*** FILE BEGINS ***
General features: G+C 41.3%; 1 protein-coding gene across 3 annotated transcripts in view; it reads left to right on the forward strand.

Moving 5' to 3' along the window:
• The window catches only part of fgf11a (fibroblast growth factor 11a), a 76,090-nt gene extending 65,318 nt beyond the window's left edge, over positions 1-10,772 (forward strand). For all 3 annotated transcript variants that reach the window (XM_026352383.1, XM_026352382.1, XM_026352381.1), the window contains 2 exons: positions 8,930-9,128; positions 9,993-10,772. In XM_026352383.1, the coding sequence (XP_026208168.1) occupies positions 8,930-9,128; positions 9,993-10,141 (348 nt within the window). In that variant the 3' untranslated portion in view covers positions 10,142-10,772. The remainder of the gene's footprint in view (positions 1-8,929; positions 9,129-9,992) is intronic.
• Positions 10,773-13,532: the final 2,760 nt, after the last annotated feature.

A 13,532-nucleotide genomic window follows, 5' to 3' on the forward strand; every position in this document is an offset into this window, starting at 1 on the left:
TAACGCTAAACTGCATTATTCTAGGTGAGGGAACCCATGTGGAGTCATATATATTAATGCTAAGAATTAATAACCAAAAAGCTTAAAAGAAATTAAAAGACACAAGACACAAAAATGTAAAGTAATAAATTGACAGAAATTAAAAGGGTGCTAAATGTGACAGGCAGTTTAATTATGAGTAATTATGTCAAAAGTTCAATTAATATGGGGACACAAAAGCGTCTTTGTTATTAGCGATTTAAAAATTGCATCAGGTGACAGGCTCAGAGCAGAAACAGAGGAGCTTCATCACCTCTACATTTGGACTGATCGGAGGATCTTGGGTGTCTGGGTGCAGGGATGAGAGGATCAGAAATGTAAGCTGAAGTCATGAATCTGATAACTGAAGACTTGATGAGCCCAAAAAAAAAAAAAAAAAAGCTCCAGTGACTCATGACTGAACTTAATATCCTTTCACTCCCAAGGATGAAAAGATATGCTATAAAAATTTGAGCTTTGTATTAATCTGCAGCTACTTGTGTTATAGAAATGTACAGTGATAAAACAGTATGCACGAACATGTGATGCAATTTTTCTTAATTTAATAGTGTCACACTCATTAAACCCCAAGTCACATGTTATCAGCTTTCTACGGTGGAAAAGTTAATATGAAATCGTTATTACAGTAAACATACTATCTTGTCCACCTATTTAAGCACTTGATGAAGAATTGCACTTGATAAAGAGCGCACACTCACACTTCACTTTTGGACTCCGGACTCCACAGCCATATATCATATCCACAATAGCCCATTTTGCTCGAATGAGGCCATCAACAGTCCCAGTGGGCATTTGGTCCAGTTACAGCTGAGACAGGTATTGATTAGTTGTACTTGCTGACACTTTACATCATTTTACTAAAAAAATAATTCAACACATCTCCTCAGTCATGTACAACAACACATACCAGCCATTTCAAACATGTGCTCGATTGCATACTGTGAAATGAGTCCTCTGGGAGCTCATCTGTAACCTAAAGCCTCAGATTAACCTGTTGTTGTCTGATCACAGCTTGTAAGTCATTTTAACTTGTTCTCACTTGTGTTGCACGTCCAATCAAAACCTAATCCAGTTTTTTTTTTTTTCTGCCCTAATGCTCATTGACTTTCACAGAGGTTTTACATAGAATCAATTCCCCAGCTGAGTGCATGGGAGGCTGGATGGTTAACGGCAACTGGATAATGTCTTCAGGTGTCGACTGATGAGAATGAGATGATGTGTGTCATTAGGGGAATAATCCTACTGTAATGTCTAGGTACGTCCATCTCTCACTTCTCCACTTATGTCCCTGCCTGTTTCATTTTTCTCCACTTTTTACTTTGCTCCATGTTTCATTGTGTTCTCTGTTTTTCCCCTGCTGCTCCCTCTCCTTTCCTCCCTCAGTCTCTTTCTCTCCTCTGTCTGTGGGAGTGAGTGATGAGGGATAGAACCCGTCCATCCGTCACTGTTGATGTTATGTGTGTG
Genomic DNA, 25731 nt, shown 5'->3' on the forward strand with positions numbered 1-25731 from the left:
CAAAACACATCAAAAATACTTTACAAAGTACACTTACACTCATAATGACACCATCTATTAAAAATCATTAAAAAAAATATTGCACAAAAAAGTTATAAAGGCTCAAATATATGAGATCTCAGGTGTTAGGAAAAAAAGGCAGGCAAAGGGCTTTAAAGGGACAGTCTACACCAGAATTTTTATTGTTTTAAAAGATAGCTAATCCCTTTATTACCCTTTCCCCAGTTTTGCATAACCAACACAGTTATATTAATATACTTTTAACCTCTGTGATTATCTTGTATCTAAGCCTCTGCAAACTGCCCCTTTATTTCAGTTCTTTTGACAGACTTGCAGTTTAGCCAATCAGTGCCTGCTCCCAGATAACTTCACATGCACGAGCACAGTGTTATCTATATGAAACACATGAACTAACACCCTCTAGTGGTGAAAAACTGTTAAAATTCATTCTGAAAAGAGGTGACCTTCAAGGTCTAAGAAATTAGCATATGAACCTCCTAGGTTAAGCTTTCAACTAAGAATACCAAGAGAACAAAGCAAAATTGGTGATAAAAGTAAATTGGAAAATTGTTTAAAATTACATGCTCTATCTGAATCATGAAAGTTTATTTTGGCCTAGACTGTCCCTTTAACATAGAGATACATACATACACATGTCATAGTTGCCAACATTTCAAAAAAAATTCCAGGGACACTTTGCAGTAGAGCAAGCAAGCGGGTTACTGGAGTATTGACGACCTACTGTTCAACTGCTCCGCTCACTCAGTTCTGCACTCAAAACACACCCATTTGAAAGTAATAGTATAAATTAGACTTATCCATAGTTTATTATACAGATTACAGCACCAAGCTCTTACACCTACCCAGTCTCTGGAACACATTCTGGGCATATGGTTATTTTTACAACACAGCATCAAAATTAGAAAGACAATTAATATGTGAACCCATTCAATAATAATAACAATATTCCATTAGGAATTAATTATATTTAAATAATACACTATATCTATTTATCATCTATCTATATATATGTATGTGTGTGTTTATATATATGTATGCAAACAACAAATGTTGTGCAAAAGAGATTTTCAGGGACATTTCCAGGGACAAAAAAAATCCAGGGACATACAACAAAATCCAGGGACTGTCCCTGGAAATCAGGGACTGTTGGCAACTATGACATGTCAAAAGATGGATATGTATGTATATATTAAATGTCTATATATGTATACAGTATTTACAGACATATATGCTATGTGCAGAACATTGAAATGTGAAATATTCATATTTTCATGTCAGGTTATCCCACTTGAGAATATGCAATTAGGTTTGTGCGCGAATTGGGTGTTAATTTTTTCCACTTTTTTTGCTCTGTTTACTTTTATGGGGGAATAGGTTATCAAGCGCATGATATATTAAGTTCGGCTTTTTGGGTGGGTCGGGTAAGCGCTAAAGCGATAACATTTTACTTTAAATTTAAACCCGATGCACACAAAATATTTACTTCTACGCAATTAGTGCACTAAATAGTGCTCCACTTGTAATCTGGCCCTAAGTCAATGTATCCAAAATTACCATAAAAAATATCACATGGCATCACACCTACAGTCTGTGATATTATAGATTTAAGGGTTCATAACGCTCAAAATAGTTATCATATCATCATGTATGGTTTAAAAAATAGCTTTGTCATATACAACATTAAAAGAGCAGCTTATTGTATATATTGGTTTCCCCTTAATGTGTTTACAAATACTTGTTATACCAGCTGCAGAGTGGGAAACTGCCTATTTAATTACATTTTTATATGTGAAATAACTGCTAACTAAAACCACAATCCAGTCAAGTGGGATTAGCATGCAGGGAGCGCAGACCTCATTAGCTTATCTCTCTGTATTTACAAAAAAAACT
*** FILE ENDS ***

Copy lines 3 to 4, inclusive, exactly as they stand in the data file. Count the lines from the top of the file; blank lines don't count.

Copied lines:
• The window catches only part of fgf11a (fibroblast growth factor 11a), a 76,090-nt gene extending 65,318 nt beyond the window's left edge, over positions 1-10,772 (forward strand). For all 3 annotated transcript variants that reach the window (XM_026352383.1, XM_026352382.1, XM_026352381.1), the window contains 2 exons: positions 8,930-9,128; positions 9,993-10,772. In XM_026352383.1, the coding sequence (XP_026208168.1) occupies positions 8,930-9,128; positions 9,993-10,141 (348 nt within the window). In that variant the 3' untranslated portion in view covers positions 10,142-10,772. The remainder of the gene's footprint in view (positions 1-8,929; positions 9,129-9,992) is intronic.
• Positions 10,773-13,532: the final 2,760 nt, after the last annotated feature.